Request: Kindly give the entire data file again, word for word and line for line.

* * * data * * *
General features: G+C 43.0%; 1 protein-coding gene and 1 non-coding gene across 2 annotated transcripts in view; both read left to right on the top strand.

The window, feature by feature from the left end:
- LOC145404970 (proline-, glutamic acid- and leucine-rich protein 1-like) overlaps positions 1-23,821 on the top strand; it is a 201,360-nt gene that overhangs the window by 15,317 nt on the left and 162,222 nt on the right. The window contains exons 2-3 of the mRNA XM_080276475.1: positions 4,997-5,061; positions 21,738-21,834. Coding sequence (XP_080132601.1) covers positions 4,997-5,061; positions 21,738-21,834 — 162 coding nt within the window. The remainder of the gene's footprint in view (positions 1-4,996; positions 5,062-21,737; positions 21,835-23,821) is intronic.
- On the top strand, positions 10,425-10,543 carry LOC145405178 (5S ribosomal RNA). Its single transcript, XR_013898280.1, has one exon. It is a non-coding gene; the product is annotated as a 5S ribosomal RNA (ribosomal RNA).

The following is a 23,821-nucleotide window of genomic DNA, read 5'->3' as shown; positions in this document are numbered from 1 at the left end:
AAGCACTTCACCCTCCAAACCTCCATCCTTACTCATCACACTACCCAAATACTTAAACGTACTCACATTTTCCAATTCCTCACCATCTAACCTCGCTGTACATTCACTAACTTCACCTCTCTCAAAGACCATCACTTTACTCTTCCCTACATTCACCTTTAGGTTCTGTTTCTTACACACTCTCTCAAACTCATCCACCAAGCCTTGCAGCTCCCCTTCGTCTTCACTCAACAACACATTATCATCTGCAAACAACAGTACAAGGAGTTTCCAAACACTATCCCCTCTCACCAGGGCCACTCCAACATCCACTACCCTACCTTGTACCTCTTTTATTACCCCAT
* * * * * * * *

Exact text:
General features: G+C 43.0%; 1 protein-coding gene and 1 non-coding gene across 2 annotated transcripts in view; both read left to right on the top strand.

The window, feature by feature from the left end:
- LOC145404970 (proline-, glutamic acid- and leucine-rich protein 1-like) overlaps positions 1-23,821 on the top strand; it is a 201,360-nt gene that overhangs the window by 15,317 nt on the left and 162,222 nt on the right. The window contains exons 2-3 of the mRNA XM_080276475.1: positions 4,997-5,061; positions 21,738-21,834. Coding sequence (XP_080132601.1) covers positions 4,997-5,061; positions 21,738-21,834 — 162 coding nt within the window. The remainder of the gene's footprint in view (positions 1-4,996; positions 5,062-21,737; positions 21,835-23,821) is intronic.
- On the top strand, positions 10,425-10,543 carry LOC145405178 (5S ribosomal RNA). Its single transcript, XR_013898280.1, has one exon. It is a non-coding gene; the product is annotated as a 5S ribosomal RNA (ribosomal RNA).

The following is a 23,821-nucleotide window of genomic DNA, read 5'->3' as shown; positions in this document are numbered from 1 at the left end:
AAGCACTTCACCCTCCAAACCTCCATCCTTACTCATCACACTACCCAAATACTTAAACGTACTCACATTTTCCAATTCCTCACCATCTAACCTCGCTGTACATTCACTAACTTCACCTCTCTCAAAGACCATCACTTTACTCTTCCCTACATTCACCTTTAGGTTCTGTTTCTTACACACTCTCTCAAACTCATCCACCAAGCCTTGCAGCTCCCCTTCGTCTTCACTCAACAACACATTATCATCTGCAAACAACAGTACAAGGAGTTTCCAAACACTATCCCCTCTCACCAGGGCCACTCCAACATCCACTACCCTACCTTGTACCTCTTTTATTACCCCAT